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The Scoop on Study Abroad

The world is your oyster - discover what's out there through studying abroad!

Laura Magerkurth

January 13, 2014

The Scoop on Study Abroad
Studying abroad is an experience that many students want to have, but the process of planning can be very overwhelming. If you take it step-by-step, however, it will be less stressful and you’ll be sure to have a great time. No matter your interests, language ability or confidence be sure to schedule an appointment with your college’s study abroad office before deciding on a program or country. The faculty members there are trained to help you choose your destination and make it fit with your plan!

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The cost of studying abroad may seem daunting at first. However, there are ways to minimize the amount of your own money that you spend on your trip. Many schools will apply your scholarship dollars to studying abroad—if you go during a semester, your regular school awards will count towards your trip. Be wary, though, and remember that if you travel over the summer, it will count as a semester, so you will lose a semester of school-given scholarship dollars.

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If your scholarships include a study-abroad stipend—as many full-ride awards do—at least some of your travel expenses will be covered. Many colleges and study abroad programs offer scholarships that you can apply for which will definitely make a bit of a dent in the overall cost of your exciting adventure abroad. The federal government does have loan and scholarship opportunities. For example, if you’re thinking of studying somewhere unusual, check out the David L. Boren scholarship.

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Different types of programs

There are several different kinds of study abroad programs, each tailored to a different kind of student. Island programs involve American students all studying together; the material is designed for American students. This would probably be a good fit if you want to take a short trip—maybe over spring break or for a couple of weeks during the summer—to get a feel for what kind of traveler you are.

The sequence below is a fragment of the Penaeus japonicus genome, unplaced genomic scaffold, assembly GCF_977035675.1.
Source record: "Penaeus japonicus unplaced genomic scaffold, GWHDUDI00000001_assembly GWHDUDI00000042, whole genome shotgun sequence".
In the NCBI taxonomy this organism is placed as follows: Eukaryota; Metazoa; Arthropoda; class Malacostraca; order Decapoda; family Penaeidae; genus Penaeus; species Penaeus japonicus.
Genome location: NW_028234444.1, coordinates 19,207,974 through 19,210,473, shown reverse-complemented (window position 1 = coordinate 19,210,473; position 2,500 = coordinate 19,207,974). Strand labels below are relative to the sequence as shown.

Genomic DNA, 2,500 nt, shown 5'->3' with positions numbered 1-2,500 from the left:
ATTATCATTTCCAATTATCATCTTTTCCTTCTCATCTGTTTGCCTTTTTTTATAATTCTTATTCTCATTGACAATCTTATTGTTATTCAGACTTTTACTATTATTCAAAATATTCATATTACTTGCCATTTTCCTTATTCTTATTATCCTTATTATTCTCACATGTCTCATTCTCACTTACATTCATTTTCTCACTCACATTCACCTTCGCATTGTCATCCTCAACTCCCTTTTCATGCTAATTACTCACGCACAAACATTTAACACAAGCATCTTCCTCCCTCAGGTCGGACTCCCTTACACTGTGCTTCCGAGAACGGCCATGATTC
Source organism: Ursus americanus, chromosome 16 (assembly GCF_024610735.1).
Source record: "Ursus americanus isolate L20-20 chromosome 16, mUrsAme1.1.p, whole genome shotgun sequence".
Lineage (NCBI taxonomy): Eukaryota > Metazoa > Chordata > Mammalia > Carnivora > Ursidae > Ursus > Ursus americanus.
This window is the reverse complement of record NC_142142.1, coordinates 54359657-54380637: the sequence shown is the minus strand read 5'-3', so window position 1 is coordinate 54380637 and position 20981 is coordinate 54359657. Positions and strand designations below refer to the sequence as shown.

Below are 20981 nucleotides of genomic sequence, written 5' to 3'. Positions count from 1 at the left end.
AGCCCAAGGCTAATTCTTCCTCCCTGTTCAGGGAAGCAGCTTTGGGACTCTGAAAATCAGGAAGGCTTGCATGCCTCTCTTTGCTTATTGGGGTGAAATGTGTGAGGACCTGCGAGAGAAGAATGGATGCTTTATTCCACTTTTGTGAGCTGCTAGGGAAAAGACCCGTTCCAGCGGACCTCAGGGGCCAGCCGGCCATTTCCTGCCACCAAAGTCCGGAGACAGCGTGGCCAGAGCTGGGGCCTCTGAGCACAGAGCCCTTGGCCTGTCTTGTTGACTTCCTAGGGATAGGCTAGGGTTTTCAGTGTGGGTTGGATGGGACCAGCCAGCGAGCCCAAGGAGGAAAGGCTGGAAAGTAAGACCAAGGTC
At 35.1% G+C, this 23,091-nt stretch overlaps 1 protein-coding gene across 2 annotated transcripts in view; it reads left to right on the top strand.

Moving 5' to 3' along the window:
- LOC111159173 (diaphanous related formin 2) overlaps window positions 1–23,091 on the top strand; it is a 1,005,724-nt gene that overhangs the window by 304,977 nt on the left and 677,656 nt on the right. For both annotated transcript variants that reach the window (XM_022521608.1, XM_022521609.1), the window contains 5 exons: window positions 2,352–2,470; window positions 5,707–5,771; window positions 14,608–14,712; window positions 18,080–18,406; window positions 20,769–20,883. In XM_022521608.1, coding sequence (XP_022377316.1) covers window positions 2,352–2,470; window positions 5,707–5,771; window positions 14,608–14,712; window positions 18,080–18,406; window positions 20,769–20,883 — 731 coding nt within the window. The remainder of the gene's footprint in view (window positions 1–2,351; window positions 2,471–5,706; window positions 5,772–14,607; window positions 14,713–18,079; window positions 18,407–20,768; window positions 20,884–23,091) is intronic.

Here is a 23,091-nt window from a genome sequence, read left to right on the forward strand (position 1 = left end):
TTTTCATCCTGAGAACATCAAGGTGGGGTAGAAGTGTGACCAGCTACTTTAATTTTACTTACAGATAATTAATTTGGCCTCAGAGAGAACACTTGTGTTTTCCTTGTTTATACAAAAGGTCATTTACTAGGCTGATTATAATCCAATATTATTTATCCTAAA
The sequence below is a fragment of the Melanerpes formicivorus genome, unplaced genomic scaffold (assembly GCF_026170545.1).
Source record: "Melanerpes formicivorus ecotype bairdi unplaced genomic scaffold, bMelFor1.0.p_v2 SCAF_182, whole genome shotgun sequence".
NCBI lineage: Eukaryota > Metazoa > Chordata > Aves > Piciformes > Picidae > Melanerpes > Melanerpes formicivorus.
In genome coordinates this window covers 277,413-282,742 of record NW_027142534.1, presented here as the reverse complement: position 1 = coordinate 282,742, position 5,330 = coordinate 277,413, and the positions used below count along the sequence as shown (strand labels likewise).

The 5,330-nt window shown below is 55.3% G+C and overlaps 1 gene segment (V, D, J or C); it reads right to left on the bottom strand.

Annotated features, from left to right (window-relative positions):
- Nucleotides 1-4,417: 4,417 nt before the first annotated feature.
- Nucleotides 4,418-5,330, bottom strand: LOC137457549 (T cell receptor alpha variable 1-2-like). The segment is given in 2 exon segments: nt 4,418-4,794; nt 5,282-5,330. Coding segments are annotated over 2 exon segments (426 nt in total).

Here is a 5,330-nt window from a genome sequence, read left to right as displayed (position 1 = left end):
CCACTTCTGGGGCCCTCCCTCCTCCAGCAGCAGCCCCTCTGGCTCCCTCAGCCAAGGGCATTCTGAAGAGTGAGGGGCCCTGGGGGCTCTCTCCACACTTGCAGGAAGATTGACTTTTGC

If you’re prone to homesickness or if you’re not confident in your foreign language skills, an island program may be the right study abroad experience for you. If you decide to participate in an integrated program, you’ll take all your classes in the local language alongside local students. No need to fear that you’ll be totally lost—there are usually opportunities for you to get tutoring in your classes and if you’re an outgoing person, you’ll be sure to make friends quickly. This kind of study abroad opportunity would be a good fit if you’re working on a major or minor in the local language. A hybrid program is a combination of island and integrated programs. Some of these classes would be taken at a local university in the native language, and the rest would be offered at a study center in English. In a field-based study abroad program, you would spend much of your time working on an independent study project for credit. It seems, from the information I’ve gathered, that the classes you would take in this kind of program would be more hands-on and not stereotypically academic in nature.

When should I take my trip?

Most sources seem to agree that the ideal time to study abroad is either over the summer or during your sophomore or junior year. That way you’ll have most if not all of your gen-ed classes out of the way and can focus on the more specialized classes you’ll be taking during your travels.

Where should I go?

Where you go is entirely up to you—the world is your oyster! However, you might want to take some factors into consideration when planning your adventure. If you’re working towards a major in a foreign language, studying abroad in a country where you can immerse yourself in that language is almost certainly recommended, if not required, by your college. Even if, like me, you’re on your way towards a minor in a different language, you should consider spending a little bit of time in a country where that is the national language. Research, research, research! Make a list of all the countries you’re interested in visiting and read accounts of others who have visited them. If you know somebody who has studied abroad, ask about their experience and what they would have done differently. No matter where you end up traveling, studying abroad will give you a new perspective on the world and quite a bit of valuable experience. As a bonus, employers and graduate schools will surely appreciate an individual with a global outlook.

How will studying abroad impact my college plan?

You will certainly be able to get some kind of credit for the classes and experiences you have overseas. However, it’s important to talk this over with a study abroad counselor and with your academic advisor to be absolutely certain that you’ll get the most out of your trip abroad, both academically and credit-wise.

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